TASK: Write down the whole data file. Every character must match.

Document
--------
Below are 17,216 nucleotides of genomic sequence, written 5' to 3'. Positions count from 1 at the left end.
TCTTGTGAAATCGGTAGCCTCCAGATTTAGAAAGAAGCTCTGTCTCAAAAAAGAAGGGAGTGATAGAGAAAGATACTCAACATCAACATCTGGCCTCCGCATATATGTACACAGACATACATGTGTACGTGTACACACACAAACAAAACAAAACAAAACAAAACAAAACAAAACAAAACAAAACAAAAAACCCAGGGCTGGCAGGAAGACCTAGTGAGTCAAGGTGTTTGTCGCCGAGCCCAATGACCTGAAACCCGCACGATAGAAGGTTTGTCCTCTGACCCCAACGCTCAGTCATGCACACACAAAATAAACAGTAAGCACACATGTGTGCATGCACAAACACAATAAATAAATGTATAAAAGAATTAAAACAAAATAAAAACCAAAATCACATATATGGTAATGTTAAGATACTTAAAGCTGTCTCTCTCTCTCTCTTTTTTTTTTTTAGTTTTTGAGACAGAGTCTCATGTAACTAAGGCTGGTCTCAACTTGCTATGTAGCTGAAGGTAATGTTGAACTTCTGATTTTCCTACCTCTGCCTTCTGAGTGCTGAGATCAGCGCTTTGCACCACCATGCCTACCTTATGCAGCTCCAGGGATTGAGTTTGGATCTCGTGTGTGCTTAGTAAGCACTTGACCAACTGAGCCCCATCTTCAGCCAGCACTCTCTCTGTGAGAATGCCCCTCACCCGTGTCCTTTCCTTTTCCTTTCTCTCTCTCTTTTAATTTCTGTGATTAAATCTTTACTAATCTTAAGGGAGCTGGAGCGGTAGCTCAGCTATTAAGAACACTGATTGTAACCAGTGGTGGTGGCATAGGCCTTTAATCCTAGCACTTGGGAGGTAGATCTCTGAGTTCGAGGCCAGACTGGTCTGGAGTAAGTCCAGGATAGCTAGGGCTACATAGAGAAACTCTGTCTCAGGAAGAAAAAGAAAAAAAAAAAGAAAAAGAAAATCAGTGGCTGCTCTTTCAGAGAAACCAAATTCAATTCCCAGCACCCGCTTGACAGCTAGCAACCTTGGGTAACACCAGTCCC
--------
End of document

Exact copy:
Below are 17,216 nucleotides of genomic sequence, written 5' to 3'. Positions count from 1 at the left end.
TCTTGTGAAATCGGTAGCCTCCAGATTTAGAAAGAAGCTCTGTCTCAAAAAAGAAGGGAGTGATAGAGAAAGATACTCAACATCAACATCTGGCCTCCGCATATATGTACACAGACATACATGTGTACGTGTACACACACAAACAAAACAAAACAAAACAAAACAAAACAAAACAAAACAAAACAAAAAACCCAGGGCTGGCAGGAAGACCTAGTGAGTCAAGGTGTTTGTCGCCGAGCCCAATGACCTGAAACCCGCACGATAGAAGGTTTGTCCTCTGACCCCAACGCTCAGTCATGCACACACAAAATAAACAGTAAGCACACATGTGTGCATGCACAAACACAATAAATAAATGTATAAAAGAATTAAAACAAAATAAAAACCAAAATCACATATATGGTAATGTTAAGATACTTAAAGCTGTCTCTCTCTCTCTCTTTTTTTTTTTTAGTTTTTGAGACAGAGTCTCATGTAACTAAGGCTGGTCTCAACTTGCTATGTAGCTGAAGGTAATGTTGAACTTCTGATTTTCCTACCTCTGCCTTCTGAGTGCTGAGATCAGCGCTTTGCACCACCATGCCTACCTTATGCAGCTCCAGGGATTGAGTTTGGATCTCGTGTGTGCTTAGTAAGCACTTGACCAACTGAGCCCCATCTTCAGCCAGCACTCTCTCTGTGAGAATGCCCCTCACCCGTGTCCTTTCCTTTTCCTTTCTCTCTCTCTTTTAATTTCTGTGATTAAATCTTTACTAATCTTAAGGGAGCTGGAGCGGTAGCTCAGCTATTAAGAACACTGATTGTAACCAGTGGTGGTGGCATAGGCCTTTAATCCTAGCACTTGGGAGGTAGATCTCTGAGTTCGAGGCCAGACTGGTCTGGAGTAAGTCCAGGATAGCTAGGGCTACATAGAGAAACTCTGTCTCAGGAAGAAAAAGAAAAAAAAAAAGAAAAAGAAAATCAGTGGCTGCTCTTTCAGAGAAACCAAATTCAATTCCCAGCACCCGCTTGACAGCTAGCAACCTTGGGTAACACCAGTCCC